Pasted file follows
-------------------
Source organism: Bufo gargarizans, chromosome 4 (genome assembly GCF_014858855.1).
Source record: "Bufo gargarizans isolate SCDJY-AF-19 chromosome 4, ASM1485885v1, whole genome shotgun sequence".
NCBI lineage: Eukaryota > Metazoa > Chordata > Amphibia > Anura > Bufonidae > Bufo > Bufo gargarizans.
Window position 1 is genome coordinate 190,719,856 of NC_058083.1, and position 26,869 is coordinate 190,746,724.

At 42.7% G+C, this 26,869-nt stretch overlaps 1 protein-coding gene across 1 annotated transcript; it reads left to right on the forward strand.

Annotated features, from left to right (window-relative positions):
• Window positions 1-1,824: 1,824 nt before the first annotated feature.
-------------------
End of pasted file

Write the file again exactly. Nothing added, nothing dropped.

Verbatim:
Source organism: Bufo gargarizans, chromosome 4 (genome assembly GCF_014858855.1).
Source record: "Bufo gargarizans isolate SCDJY-AF-19 chromosome 4, ASM1485885v1, whole genome shotgun sequence".
NCBI lineage: Eukaryota > Metazoa > Chordata > Amphibia > Anura > Bufonidae > Bufo > Bufo gargarizans.
Window position 1 is genome coordinate 190,719,856 of NC_058083.1, and position 26,869 is coordinate 190,746,724.

At 42.7% G+C, this 26,869-nt stretch overlaps 1 protein-coding gene across 1 annotated transcript; it reads left to right on the forward strand.

Annotated features, from left to right (window-relative positions):
• Window positions 1-1,824: 1,824 nt before the first annotated feature.